On top of pushing the envelope in the aerospace industry with their reusable orbital-class rockets, SpaceX—the company that's run by Elon Musk and trying to get humans to Mars—also seems to be on a tangential but equally important mission: reminding people of just how insanely cool space exploration is. And their latest reminder, a slow-mo video of some launches, landings, and stage separations of their Falcon 9 rocket, is downright inspiring.
Seriously, these are the kinds of videos that are going to breed a generation of Mark Watneys.
According to SpaceX, the missions shown (in order of appearance) are: May JCSAT-14; July CRS-9 launch, stage separation, engine plume interaction, and re-entry burn; December 2015 ORBCOMM landing burn; July CRS-9 landing burn.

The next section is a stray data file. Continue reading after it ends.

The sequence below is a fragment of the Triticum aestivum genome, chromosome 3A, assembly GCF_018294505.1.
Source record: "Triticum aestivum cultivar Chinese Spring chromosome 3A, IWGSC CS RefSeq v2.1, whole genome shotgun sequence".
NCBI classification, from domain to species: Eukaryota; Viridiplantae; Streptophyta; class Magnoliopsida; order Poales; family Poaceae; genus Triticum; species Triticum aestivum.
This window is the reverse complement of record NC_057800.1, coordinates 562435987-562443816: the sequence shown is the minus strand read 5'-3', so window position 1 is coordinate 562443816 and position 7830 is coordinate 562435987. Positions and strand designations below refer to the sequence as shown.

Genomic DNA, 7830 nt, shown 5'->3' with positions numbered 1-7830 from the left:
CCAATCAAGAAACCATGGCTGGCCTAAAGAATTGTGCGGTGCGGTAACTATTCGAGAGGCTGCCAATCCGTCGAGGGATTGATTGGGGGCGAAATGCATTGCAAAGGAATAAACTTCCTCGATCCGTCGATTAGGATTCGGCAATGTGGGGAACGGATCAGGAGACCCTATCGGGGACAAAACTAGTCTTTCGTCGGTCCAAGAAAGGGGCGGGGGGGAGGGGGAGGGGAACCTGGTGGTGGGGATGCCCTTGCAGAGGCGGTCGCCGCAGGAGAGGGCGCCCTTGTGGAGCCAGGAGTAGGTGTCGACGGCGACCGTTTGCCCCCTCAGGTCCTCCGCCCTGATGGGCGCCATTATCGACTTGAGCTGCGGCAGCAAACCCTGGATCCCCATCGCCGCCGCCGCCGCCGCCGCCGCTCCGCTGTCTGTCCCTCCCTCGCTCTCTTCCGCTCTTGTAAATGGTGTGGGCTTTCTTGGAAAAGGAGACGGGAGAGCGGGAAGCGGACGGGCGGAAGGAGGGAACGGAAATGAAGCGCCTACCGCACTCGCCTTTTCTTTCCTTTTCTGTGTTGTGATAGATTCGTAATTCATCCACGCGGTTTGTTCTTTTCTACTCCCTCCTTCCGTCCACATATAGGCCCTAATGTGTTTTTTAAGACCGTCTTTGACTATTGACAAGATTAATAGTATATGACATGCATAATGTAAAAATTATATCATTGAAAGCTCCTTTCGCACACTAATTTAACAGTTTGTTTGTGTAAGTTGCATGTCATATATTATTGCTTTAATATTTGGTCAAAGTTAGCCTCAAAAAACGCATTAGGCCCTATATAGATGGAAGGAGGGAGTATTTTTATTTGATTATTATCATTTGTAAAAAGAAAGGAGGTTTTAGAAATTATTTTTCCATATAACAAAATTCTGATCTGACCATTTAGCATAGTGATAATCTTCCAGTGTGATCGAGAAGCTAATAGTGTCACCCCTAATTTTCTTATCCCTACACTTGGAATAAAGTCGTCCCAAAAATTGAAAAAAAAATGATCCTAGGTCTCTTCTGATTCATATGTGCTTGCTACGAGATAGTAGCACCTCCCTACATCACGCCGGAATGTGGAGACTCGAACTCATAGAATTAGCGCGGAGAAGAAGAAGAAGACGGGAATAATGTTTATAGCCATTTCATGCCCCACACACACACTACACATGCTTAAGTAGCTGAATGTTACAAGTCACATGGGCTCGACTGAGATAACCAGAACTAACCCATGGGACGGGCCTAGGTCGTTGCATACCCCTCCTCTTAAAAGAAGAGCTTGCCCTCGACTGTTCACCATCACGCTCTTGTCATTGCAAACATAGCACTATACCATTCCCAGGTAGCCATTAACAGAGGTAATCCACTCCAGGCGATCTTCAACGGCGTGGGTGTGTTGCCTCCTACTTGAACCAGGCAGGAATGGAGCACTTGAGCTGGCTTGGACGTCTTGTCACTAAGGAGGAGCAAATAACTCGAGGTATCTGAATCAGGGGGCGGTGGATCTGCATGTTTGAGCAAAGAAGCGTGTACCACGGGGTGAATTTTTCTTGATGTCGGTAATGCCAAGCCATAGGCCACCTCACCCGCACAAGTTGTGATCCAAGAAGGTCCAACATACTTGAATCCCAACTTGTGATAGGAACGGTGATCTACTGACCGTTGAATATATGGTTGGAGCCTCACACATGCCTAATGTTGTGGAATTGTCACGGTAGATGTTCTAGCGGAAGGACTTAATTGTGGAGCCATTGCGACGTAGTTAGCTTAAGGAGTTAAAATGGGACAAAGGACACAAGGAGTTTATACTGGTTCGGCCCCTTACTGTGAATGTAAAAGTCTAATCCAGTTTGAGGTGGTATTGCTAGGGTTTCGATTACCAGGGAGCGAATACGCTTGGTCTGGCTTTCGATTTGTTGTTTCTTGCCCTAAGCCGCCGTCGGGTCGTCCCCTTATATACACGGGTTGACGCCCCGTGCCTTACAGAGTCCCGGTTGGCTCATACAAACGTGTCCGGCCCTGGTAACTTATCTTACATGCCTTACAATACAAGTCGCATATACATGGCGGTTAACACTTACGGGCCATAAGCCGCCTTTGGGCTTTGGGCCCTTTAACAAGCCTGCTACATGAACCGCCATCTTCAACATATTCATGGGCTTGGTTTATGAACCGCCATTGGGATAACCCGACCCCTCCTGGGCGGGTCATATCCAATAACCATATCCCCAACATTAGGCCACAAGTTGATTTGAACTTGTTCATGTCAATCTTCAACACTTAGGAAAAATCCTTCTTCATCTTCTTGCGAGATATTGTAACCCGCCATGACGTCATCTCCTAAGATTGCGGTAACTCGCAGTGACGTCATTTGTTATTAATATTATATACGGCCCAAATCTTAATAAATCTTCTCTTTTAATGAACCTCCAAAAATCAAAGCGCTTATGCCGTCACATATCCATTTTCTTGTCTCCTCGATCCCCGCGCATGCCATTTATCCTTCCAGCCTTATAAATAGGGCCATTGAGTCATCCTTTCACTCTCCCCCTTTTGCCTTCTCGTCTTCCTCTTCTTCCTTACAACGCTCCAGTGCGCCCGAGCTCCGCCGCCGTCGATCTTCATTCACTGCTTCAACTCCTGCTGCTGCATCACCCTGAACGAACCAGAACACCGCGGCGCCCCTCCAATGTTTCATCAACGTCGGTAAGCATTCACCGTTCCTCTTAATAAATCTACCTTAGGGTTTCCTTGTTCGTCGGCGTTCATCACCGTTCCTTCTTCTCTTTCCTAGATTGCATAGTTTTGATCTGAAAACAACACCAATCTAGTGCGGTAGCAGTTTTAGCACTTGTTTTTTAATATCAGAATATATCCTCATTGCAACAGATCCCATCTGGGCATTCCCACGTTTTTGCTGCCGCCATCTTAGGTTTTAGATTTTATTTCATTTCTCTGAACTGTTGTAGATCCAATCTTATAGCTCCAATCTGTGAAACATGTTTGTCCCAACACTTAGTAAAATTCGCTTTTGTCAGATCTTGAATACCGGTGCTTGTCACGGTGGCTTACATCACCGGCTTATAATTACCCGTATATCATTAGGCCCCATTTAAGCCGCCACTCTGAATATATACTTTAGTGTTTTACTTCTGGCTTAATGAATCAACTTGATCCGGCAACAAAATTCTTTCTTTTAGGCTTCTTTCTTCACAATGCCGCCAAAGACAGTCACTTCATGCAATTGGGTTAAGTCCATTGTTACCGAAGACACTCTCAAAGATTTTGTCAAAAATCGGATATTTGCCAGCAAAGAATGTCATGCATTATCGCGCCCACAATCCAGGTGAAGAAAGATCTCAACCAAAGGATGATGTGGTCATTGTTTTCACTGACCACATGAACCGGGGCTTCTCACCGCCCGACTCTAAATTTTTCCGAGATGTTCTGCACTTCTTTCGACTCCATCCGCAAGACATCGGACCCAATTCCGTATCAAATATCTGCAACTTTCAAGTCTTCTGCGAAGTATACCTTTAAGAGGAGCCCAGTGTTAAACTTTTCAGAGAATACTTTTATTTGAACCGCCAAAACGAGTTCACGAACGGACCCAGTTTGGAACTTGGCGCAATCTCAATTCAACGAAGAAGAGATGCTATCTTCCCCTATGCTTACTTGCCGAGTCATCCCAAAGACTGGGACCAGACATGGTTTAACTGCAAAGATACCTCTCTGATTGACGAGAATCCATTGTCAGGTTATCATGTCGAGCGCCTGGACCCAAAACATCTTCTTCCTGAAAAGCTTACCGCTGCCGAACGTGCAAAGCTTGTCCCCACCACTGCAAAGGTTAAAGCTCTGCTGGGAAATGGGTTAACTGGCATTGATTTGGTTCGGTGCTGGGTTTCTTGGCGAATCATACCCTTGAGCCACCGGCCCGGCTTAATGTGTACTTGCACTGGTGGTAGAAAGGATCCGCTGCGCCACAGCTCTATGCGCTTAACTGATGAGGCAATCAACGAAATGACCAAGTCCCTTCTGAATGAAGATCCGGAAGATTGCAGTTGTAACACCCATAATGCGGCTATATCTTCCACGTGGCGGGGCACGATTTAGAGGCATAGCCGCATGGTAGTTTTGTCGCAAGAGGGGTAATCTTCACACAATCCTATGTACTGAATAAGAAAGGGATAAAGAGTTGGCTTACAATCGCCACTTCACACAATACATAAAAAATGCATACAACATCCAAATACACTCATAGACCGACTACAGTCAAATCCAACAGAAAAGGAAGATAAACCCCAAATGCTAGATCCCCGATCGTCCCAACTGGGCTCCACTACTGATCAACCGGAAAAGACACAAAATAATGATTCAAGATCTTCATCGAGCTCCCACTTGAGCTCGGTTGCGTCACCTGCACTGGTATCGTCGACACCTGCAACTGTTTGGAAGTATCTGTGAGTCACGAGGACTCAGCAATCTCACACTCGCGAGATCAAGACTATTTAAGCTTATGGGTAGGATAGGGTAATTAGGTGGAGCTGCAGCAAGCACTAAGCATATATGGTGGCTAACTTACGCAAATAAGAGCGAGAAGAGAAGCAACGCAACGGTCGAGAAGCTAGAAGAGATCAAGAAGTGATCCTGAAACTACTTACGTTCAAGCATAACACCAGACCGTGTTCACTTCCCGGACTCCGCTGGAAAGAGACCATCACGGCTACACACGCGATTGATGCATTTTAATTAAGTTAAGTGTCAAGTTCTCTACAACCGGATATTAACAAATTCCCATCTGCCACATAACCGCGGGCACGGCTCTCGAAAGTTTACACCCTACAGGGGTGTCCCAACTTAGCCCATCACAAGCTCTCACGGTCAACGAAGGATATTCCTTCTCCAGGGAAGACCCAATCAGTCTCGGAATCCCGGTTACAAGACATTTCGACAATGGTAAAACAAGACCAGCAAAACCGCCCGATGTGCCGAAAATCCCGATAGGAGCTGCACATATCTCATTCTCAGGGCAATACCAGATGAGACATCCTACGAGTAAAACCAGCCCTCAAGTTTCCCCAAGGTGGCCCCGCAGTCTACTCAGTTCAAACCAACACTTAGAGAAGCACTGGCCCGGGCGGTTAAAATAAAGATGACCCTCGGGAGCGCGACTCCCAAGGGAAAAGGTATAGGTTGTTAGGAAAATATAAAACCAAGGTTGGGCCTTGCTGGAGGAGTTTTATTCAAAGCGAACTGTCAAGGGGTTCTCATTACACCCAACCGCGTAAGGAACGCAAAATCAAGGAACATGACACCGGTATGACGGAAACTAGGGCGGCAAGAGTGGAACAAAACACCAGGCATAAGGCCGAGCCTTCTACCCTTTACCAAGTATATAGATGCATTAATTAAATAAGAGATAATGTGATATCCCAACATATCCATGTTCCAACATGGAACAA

That December 2015 ORBCOMM landing burn is from the first time SpaceX re-landed their Falcon 9 back on terra firma, which was quite a spectacular moment. But what has to take the cake visually in this video is the July CRS-9 "engine plume interaction," which happens at about :37. What we're looking at there is, according to SpaceX's Instagram, "engine burns from first and second stages of Falcon 9 [interacting] after last launch's stage separation."
As far as more mind-bendingly cool innovations to come from SpaceX and Elon Musk, we can expect both some initial launches of the Falcon Heavy (which will have three first-stage boosters compared to the Falcon 9's one), as well as a plan for colonizing the Red Planet. Until then, we can feast our eyes and imaginations on all of the incredible slow-mo and high-def rocket videos that have been making the rounds lately, including this one from NASA of the test firing of an Orbital ATK QM-2 rocket booster.
But before you blast off into space—or your imaginations—leave your mark back here on Earth in the comments below!